Singaporean companies are looking past cyclical downturns and trade tensions to China’s rising wealthy milllennials for future growth, a HSBC survey has found. Whilst businesses have mixed opinions on the best strategies to grow their exports to China, the majority agree that a price-led strategy is not sustainable, and that regional trade pacts will be an economic booster.
HSBC’s Navigator: Made for China survey explores the intersection of international businesses’ growth ambitions with China’s increasingly affluent and discerning consumers. In September, the survey canvassed the views of 120 businesses in Singapore, as part of a total pool of 1,205 small and large companies in 10 other key global economies that already export to China or are considering doing so.1
Despite trade tensions and a cyclical down-turn in electronics, Singapore businesses are bullish about the structural opportunity that China’s growing wealth presents for their future sales/exports to the country, and are focused on technology-related products and services.
Amongst the surveyed Singapore companies:
Tony Cripps, HSBC Singapore CEO said “As an open and trade-dependent economy such as Singapore, the cyclical downturn in electronics and current trade tensions cannot be ignored. But it seems like businesses are looking beyond these short-term headwinds to the structural macro-economic opportunity that China’s burgeoning tech-hungry millennial consumer can bring. As an underlying driver of future commercial activity, understanding the spending motivations of this consumer segment is immensely important.”
The two countries have long been strong economic partners. China is Singapore's biggest export destination2, while Singapore has been China's biggest source of foreign direct investment since 2013.3
Whilst 2017 saw a 17% surge in year-on-year export growth from Singapore to China, trade tensions and the electronics downturn has revealed a more mixed picture for 2018. In October, Enterprise Singapore published official data that despite seeing an overall 8% year-on-year increase in trade, exports to China dropped by 17%, with a 5.3% slide in electronics exports and a 21.3% fall in non-electronics.4
Notwithstanding this, China’s GDP is expected to remain at 6.6% into 2019.5 China’s wealth is also expected to grow at striking speeds. According to HSBC research, Chinese households with earnings ranging between USD20,000 and USD125,000 are projected to grow from 99million in 2016 to 220million in a decade.6
Whilst the survey showed a mixed response amongst Singapore businesses as to how they intend to grow their China exports, there is consensus that China’s rising wealth can necessitate a shift away from solely taking a price-led approach.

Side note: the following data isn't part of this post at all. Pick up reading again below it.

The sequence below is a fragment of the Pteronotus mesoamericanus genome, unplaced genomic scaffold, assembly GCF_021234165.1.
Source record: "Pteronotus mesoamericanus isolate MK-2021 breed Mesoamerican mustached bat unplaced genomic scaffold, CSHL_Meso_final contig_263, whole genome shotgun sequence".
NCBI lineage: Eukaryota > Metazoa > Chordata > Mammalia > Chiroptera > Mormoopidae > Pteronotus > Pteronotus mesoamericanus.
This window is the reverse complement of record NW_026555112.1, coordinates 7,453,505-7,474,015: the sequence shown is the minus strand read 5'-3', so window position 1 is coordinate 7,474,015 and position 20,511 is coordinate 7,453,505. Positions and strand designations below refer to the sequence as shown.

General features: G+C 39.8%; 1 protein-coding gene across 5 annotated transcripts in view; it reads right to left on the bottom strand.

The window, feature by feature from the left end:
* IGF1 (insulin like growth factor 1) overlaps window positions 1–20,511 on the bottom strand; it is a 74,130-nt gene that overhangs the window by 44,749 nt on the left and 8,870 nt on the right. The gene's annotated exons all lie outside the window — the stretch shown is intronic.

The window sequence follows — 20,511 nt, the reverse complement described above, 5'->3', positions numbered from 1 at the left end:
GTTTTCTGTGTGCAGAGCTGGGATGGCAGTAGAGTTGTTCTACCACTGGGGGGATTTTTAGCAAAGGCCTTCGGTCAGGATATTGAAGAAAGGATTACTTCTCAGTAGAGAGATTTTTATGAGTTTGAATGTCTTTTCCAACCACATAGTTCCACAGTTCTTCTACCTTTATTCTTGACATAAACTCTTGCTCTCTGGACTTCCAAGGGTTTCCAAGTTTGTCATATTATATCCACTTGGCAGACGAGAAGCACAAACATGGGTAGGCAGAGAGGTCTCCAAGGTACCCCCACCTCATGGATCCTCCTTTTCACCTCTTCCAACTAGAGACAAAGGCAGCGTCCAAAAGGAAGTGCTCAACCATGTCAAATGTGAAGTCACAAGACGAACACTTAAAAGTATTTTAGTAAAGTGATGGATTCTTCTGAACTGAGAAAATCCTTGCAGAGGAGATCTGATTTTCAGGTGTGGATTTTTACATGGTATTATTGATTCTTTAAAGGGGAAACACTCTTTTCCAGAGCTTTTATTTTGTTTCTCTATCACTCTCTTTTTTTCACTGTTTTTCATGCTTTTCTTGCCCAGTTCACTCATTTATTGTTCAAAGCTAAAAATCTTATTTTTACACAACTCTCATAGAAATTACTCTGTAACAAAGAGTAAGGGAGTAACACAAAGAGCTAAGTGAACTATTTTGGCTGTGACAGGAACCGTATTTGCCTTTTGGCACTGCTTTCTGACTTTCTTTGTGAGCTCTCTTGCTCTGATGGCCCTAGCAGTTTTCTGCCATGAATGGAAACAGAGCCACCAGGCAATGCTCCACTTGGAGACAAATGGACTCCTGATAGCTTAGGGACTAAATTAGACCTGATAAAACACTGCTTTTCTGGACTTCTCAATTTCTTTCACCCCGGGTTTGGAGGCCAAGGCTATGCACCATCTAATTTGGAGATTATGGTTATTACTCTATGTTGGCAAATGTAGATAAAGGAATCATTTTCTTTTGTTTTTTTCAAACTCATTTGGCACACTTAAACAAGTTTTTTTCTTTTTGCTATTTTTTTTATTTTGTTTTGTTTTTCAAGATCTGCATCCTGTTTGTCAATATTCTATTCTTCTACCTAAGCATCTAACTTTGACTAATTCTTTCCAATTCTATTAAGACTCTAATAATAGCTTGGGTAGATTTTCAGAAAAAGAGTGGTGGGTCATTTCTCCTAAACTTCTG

Amongst the surveyed Singapore companies:
Mr Cripps continued: “The research reveals an interesting mismatch with 36% of current exporters saying they lead on price yet 51% conceding that the Chinese customer is price-focused. That more Singaporean companies are resisting matching Chinese consumers’ price-led preferences demonstrates a concerted effort to drive the market towards value over price. On this point, both experienced and aspiring Singaporean exporters to China are aligned.”
HSBC China’s CEO, David Liao, agreed saying: “Much has been said in recent years about the opulence of China’s new rich, and their outsized impact on anything from Swiss luxury watches to designer handbags7 and super yachts.8 But China isn’t just about “Crazy Rich Asians”. Indeed, less recognised is how consumption is becoming more sophisticated and inclusive, as wealth spreads from urban centres to rural heartlands, bolstered by better-educated new generations who are both Web-savvy and worldly-wise.”
When asked about the impact of trade agreements, HSBC’s report finds that Singapore businesses are more supportive of those which enhance the regional prospects of trade with China.
Nearly two thirds (63%) of the Singapore businesses surveyed feel that the ASEAN–China Free Trade Area (ACFTA) is likely to help them grow business in China, and nearly half (47%) feel similarly about the Regional Comprehensive Economic Partnership (RCEP).
In contrast, bilateral agreements between Singapore and China are deemed to be less important to Singapore businesses (37%). However, this sentiment may change with Singapore and China expecting to upgrade their existing free trade agreement by the end of 2018. Singapore and China first signed the bilateral FTA in 20089 which currently eliminates tariffs for 95% of Singapore's exports to China.
1 Europe: France, Germany, UK Asia-Pacific: Australia, Hong Kong SAR, Malaysia, Singapore MENA: UAE North America: Canada, Mexico, USA
5 HSBC Asia Economic Quarterly 4 October 2018
6 HSBC Global Research: Future Consumer, April 2018 page 12